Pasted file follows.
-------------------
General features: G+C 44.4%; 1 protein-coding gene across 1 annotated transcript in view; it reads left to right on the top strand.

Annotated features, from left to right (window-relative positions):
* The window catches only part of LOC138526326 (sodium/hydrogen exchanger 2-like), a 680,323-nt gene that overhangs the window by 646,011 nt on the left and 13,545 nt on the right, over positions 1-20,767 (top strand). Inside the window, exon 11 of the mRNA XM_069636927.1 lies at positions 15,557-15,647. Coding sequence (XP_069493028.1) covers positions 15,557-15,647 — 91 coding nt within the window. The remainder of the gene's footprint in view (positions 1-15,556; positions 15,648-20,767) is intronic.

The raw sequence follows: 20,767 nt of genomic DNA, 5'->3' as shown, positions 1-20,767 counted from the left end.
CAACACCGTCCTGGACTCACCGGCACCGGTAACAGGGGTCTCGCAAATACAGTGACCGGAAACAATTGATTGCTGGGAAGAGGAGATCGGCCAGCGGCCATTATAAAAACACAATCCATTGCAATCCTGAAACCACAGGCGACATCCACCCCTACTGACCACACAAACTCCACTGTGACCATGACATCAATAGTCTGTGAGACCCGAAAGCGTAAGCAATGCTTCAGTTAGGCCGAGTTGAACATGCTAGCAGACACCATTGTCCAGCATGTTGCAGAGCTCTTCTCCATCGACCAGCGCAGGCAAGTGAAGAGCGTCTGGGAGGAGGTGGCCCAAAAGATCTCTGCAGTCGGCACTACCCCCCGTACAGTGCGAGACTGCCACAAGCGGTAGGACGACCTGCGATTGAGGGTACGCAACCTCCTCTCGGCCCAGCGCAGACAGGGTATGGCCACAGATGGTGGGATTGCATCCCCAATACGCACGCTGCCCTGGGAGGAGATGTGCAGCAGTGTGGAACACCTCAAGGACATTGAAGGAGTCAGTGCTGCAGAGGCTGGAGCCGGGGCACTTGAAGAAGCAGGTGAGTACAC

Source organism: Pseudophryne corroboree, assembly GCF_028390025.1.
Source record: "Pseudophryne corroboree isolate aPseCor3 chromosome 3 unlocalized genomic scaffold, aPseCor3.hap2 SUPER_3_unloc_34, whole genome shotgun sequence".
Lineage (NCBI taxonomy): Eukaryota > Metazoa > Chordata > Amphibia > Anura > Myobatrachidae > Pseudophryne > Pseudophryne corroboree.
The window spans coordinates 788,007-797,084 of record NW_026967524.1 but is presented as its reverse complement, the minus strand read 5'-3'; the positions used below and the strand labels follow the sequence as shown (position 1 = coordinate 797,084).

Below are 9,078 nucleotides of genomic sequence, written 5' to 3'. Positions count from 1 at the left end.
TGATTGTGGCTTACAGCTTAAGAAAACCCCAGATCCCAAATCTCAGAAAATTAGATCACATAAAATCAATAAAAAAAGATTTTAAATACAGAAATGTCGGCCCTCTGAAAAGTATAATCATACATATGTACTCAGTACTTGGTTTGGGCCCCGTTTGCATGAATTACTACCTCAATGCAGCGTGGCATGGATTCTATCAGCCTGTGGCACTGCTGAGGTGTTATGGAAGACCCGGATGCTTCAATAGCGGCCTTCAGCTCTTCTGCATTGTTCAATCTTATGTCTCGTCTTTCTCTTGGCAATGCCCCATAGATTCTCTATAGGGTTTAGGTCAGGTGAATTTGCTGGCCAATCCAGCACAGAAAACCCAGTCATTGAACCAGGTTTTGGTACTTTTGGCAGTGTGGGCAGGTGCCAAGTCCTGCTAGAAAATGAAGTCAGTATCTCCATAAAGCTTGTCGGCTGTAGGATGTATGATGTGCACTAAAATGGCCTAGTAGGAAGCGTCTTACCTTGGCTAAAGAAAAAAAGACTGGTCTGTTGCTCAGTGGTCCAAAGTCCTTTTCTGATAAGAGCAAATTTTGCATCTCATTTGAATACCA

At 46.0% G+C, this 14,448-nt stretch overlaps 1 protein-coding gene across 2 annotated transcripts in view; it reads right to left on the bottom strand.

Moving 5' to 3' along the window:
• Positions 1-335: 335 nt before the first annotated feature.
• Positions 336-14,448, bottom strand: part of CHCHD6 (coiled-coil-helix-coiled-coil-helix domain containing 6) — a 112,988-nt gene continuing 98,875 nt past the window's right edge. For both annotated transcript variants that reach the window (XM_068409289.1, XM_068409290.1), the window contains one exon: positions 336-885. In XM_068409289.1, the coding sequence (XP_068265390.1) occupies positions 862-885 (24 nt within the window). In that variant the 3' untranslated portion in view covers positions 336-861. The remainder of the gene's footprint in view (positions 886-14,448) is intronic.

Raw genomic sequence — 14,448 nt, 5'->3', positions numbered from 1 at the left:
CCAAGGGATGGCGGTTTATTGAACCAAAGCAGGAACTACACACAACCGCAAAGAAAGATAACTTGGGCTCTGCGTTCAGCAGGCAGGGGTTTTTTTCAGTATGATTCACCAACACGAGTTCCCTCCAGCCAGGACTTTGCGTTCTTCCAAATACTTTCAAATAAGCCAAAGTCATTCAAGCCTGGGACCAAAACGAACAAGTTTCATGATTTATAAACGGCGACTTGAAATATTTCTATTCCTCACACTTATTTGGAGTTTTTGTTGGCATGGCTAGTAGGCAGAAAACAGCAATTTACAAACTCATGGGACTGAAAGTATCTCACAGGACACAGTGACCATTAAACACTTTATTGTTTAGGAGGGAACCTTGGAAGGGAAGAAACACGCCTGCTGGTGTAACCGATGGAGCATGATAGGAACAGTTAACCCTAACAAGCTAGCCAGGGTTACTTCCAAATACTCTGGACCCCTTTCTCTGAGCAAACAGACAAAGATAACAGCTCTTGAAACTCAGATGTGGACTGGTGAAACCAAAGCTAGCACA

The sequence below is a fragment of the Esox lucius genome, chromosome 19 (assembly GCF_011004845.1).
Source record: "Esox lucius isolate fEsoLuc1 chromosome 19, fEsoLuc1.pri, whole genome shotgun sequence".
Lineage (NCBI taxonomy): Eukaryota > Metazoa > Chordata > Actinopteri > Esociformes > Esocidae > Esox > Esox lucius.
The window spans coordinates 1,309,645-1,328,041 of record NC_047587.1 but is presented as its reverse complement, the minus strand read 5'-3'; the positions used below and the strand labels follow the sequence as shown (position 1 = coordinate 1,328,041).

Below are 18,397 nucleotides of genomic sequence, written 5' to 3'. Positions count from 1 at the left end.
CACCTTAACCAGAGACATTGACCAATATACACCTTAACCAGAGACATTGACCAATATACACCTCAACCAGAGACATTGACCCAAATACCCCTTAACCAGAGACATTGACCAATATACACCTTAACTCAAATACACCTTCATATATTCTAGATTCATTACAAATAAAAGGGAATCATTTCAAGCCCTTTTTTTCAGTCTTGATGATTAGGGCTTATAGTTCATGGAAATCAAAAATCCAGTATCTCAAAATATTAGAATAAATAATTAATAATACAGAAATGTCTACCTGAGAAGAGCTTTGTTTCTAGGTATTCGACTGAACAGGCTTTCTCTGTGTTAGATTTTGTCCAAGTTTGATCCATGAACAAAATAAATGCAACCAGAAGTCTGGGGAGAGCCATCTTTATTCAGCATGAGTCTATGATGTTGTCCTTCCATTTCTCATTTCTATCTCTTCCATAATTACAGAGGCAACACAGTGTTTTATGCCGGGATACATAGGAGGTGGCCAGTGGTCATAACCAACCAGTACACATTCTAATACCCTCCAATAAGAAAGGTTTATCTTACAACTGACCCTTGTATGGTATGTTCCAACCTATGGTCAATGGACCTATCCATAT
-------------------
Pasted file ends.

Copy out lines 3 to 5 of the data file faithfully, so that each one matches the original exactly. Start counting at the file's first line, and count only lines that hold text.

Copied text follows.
* The window catches only part of LOC138526326 (sodium/hydrogen exchanger 2-like), a 680,323-nt gene that overhangs the window by 646,011 nt on the left and 13,545 nt on the right, over positions 1-20,767 (top strand). Inside the window, exon 11 of the mRNA XM_069636927.1 lies at positions 15,557-15,647. Coding sequence (XP_069493028.1) covers positions 15,557-15,647 — 91 coding nt within the window. The remainder of the gene's footprint in view (positions 1-15,556; positions 15,648-20,767) is intronic.

The raw sequence follows: 20,767 nt of genomic DNA, 5'->3' as shown, positions 1-20,767 counted from the left end.
CAACACCGTCCTGGACTCACCGGCACCGGTAACAGGGGTCTCGCAAATACAGTGACCGGAAACAATTGATTGCTGGGAAGAGGAGATCGGCCAGCGGCCATTATAAAAACACAATCCATTGCAATCCTGAAACCACAGGCGACATCCACCCCTACTGACCACACAAACTCCACTGTGACCATGACATCAATAGTCTGTGAGACCCGAAAGCGTAAGCAATGCTTCAGTTAGGCCGAGTTGAACATGCTAGCAGACACCATTGTCCAGCATGTTGCAGAGCTCTTCTCCATCGACCAGCGCAGGCAAGTGAAGAGCGTCTGGGAGGAGGTGGCCCAAAAGATCTCTGCAGTCGGCACTACCCCCCGTACAGTGCGAGACTGCCACAAGCGGTAGGACGACCTGCGATTGAGGGTACGCAACCTCCTCTCGGCCCAGCGCAGACAGGGTATGGCCACAGATGGTGGGATTGCATCCCCAATACGCACGCTGCCCTGGGAGGAGATGTGCAGCAGTGTGGAACACCTCAAGGACATTGAAGGAGTCAGTGCTGCAGAGGCTGGAGCCGGGGCACTTGAAGAAGCAGGTGAGTACAC